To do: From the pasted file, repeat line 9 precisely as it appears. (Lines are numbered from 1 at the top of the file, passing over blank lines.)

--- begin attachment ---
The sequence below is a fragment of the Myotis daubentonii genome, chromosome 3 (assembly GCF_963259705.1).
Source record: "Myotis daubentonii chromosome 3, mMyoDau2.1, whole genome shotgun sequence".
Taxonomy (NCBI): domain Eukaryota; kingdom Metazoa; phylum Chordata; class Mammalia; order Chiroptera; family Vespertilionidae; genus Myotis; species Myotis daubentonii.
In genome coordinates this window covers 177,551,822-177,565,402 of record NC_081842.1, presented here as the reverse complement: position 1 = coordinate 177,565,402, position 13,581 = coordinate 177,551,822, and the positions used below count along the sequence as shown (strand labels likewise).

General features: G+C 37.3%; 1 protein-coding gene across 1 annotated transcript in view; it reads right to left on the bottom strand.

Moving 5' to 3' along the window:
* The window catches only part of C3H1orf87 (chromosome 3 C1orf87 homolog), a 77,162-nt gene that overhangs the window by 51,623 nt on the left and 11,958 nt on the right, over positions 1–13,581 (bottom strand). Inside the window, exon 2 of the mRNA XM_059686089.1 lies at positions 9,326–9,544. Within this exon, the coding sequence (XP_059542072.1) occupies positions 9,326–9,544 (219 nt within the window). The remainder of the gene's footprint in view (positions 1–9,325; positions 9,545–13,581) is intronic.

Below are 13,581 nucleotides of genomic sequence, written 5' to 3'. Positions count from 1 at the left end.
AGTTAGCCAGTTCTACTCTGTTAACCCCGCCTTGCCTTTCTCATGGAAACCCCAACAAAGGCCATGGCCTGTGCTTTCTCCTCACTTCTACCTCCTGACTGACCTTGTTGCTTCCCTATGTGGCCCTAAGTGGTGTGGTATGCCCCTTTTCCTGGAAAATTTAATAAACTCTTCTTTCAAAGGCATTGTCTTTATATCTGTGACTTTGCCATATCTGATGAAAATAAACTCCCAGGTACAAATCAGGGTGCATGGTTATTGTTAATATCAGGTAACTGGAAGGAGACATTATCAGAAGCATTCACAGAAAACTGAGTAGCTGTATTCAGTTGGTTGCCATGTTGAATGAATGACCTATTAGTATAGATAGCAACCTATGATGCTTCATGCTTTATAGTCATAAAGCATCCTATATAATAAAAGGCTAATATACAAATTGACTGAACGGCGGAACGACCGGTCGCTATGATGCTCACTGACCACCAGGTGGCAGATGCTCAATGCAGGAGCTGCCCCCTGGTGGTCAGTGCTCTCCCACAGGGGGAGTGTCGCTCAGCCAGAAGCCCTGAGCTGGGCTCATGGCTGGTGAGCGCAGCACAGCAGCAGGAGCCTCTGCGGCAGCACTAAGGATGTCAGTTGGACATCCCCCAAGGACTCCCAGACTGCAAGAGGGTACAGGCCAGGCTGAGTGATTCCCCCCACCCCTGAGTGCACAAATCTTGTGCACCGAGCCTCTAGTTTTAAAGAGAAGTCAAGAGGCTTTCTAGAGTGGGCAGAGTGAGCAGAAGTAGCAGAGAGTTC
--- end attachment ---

AGTTAGCCAGTTCTACTCTGTTAACCCCGCCTTGCCTTTCTCATGGAAACCCCAACAAAGGCCATGGCCTGTGCTTTCTCCTCACTTCTACCTCCTGACTGACCTTGTTGCTTCCCTATGTGGCCCTAAGTGGTGTGGTATGCCCCTTTTCCTGGAAAATTTAATAAACTCTTCTTTCAAAGGCATTGTCTTTATATCTGTGACTTTGCCATATCTGATGAAAATAAACTCCCAGGTACAAATCAGGGTGCATGGTTATTGTTAATATCAGGTAACTGGAAGGAGACATTATCAGAAGCATTCACAGAAAACTGAGTAGCTGTATTCAGTTGGTTGCCATGTTGAATGAATGACCTATTAGTATAGATAGCAACCTATGATGCTTCATGCTTTATAGTCATAAAGCATCCTATATAATAAAAGGCTAATATACAAATTGACTGAACGGCGGAACGACCGGTCGCTATGATGCTCACTGACCACCAGGTGGCAGATGCTCAATGCAGGAGCTGCCCCCTGGTGGTCAGTGCTCTCCCACAGGGGGAGTGTCGCTCAGCCAGAAGCCCTGAGCTGGGCTCATGGCTGGTGAGCGCAGCACAGCAGCAGGAGCCTCTGCGGCAGCACTAAGGATGTCAGTTGGACATCCCCCAAGGACTCCCAGACTGCAAGAGGGTACAGGCCAGGCTGAGTGATTCCCCCCACCCCTGAGTGCACAAATCTTGTGCACCGAGCCTCTAGTTTTAAAGAGAAGTCAAGAGGCTTTCTAGAGTGGGCAGAGTGAGCAGAAGTAGCAGAGAGTTC